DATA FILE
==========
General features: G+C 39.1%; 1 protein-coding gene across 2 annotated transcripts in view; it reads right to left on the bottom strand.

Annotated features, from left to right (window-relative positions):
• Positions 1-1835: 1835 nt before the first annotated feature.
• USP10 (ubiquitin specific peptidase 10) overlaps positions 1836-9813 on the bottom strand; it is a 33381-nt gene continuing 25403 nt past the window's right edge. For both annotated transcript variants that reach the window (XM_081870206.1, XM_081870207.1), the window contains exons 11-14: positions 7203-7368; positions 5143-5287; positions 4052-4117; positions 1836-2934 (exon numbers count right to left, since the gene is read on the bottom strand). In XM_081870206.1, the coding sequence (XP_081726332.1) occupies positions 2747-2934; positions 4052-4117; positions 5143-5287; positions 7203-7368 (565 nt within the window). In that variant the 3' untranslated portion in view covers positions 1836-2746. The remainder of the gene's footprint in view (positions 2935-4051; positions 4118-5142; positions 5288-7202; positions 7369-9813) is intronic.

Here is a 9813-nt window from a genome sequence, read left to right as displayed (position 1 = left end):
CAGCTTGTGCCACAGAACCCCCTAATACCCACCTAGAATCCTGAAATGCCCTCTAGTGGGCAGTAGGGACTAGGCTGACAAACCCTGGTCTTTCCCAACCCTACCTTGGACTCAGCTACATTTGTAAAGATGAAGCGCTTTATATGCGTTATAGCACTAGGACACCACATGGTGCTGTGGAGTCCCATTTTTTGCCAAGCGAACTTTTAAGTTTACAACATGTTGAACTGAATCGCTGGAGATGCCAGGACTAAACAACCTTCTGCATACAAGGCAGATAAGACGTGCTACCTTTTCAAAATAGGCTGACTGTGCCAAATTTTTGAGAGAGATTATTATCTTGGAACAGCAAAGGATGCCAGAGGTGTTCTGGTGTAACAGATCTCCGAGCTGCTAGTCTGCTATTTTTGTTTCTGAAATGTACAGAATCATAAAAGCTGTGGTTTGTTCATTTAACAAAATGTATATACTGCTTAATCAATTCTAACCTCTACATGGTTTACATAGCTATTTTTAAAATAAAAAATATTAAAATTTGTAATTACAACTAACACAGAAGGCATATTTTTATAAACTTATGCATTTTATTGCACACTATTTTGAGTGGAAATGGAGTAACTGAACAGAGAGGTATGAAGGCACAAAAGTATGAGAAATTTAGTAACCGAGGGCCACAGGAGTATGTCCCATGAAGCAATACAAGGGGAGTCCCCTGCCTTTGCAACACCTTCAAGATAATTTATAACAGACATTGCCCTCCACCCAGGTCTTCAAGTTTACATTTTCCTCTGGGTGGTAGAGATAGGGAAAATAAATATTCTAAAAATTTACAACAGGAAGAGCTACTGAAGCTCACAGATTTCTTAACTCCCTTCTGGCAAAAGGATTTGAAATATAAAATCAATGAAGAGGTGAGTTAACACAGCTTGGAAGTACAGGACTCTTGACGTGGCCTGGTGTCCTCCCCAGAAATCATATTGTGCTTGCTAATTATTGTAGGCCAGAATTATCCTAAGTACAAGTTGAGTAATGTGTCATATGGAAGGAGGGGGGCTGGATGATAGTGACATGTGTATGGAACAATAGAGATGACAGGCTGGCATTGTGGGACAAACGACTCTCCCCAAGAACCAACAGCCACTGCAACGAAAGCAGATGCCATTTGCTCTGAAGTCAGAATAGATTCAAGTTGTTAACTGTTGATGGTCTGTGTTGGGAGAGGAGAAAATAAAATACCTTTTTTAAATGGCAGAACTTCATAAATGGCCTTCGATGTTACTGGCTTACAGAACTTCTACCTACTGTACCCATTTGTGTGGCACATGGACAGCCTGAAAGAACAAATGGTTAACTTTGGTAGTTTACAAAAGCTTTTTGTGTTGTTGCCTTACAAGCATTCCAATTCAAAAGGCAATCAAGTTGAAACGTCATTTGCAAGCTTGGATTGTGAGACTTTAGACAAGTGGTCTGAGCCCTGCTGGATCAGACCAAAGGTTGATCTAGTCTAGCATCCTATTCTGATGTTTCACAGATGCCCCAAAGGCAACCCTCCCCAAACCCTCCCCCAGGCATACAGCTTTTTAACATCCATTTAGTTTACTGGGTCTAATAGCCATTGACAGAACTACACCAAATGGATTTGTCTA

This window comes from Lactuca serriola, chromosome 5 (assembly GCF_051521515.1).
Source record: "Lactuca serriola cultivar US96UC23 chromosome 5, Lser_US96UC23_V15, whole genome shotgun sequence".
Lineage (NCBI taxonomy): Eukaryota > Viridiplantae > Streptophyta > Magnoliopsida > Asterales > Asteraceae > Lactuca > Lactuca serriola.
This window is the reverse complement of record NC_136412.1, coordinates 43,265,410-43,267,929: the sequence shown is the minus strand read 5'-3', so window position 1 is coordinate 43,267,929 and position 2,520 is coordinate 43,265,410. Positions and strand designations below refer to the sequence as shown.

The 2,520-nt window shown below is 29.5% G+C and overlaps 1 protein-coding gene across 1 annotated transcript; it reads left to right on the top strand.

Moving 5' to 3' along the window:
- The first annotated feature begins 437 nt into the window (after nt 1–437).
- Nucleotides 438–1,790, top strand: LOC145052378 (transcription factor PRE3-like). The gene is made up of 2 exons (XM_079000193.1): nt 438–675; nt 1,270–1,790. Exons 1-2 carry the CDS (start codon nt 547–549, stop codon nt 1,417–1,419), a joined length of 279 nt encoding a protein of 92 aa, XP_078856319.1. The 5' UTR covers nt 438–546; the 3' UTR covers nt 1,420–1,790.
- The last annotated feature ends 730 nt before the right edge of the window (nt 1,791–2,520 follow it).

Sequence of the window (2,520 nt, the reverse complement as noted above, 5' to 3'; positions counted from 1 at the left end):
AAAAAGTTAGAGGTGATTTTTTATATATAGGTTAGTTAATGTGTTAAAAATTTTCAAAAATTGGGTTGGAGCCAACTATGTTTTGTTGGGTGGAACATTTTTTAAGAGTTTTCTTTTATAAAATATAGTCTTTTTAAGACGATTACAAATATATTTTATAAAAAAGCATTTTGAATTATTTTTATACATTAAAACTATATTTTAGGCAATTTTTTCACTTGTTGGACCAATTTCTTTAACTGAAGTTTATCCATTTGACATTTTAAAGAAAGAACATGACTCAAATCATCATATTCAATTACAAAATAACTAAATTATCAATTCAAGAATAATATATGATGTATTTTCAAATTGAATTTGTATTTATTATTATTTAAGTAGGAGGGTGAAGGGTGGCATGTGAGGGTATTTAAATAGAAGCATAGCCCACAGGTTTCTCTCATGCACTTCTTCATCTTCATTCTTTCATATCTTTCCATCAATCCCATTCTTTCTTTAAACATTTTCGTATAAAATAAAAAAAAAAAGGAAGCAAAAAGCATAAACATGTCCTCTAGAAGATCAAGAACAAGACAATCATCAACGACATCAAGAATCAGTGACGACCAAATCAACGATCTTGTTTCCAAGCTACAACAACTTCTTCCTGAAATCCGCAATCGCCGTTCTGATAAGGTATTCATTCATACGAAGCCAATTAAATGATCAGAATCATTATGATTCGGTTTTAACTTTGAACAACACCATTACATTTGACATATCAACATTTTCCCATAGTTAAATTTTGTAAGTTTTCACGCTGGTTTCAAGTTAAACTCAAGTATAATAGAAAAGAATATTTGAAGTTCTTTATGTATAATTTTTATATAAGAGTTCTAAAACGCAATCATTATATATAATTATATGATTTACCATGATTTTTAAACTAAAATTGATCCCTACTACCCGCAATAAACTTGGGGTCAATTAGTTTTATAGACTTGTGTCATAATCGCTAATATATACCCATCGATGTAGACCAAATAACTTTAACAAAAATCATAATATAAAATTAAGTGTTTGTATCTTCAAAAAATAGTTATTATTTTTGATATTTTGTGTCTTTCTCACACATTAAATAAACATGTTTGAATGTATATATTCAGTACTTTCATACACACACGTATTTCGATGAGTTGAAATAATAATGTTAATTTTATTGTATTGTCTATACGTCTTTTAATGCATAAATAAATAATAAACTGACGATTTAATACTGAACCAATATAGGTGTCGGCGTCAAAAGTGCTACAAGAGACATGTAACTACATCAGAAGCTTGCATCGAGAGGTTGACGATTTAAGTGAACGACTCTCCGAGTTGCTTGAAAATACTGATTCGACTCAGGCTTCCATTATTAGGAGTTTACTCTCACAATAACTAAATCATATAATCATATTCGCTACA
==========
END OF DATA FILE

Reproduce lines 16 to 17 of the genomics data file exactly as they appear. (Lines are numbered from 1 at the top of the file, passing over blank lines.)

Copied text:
Sequence of the window (2,520 nt, the reverse complement as noted above, 5' to 3'; positions counted from 1 at the left end):
AAAAAGTTAGAGGTGATTTTTTATATATAGGTTAGTTAATGTGTTAAAAATTTTCAAAAATTGGGTTGGAGCCAACTATGTTTTGTTGGGTGGAACATTTTTTAAGAGTTTTCTTTTATAAAATATAGTCTTTTTAAGACGATTACAAATATATTTTATAAAAAAGCATTTTGAATTATTTTTATACATTAAAACTATATTTTAGGCAATTTTTTCACTTGTTGGACCAATTTCTTTAACTGAAGTTTATCCATTTGACATTTTAAAGAAAGAACATGACTCAAATCATCATATTCAATTACAAAATAACTAAATTATCAATTCAAGAATAATATATGATGTATTTTCAAATTGAATTTGTATTTATTATTATTTAAGTAGGAGGGTGAAGGGTGGCATGTGAGGGTATTTAAATAGAAGCATAGCCCACAGGTTTCTCTCATGCACTTCTTCATCTTCATTCTTTCATATCTTTCCATCAATCCCATTCTTTCTTTAAACATTTTCGTATAAAATAAAAAAAAAAAGGAAGCAAAAAGCATAAACATGTCCTCTAGAAGATCAAGAACAAGACAATCATCAACGACATCAAGAATCAGTGACGACCAAATCAACGATCTTGTTTCCAAGCTACAACAACTTCTTCCTGAAATCCGCAATCGCCGTTCTGATAAGGTATTCATTCATACGAAGCCAATTAAATGATCAGAATCATTATGATTCGGTTTTAACTTTGAACAACACCATTACATTTGACATATCAACATTTTCCCATAGTTAAATTTTGTAAGTTTTCACGCTGGTTTCAAGTTAAACTCAAGTATAATAGAAAAGAATATTTGAAGTTCTTTATGTATAATTTTTATATAAGAGTTCTAAAACGCAATCATTATATATAATTATATGATTTACCATGATTTTTAAACTAAAATTGATCCCTACTACCCGCAATAAACTTGGGGTCAATTAGTTTTATAGACTTGTGTCATAATCGCTAATATATACCCATCGATGTAGACCAAATAACTTTAACAAAAATCATAATATAAAATTAAGTGTTTGTATCTTCAAAAAATAGTTATTATTTTTGATATTTTGTGTCTTTCTCACACATTAAATAAACATGTTTGAATGTATATATTCAGTACTTTCATACACACACGTATTTCGATGAGTTGAAATAATAATGTTAATTTTATTGTATTGTCTATACGTCTTTTAATGCATAAATAAATAATAAACTGACGATTTAATACTGAACCAATATAGGTGTCGGCGTCAAAAGTGCTACAAGAGACATGTAACTACATCAGAAGCTTGCATCGAGAGGTTGACGATTTAAGTGAACGACTCTCCGAGTTGCTTGAAAATACTGATTCGACTCAGGCTTCCATTATTAGGAGTTTACTCTCACAATAACTAAATCATATAATCATATTCGCTACA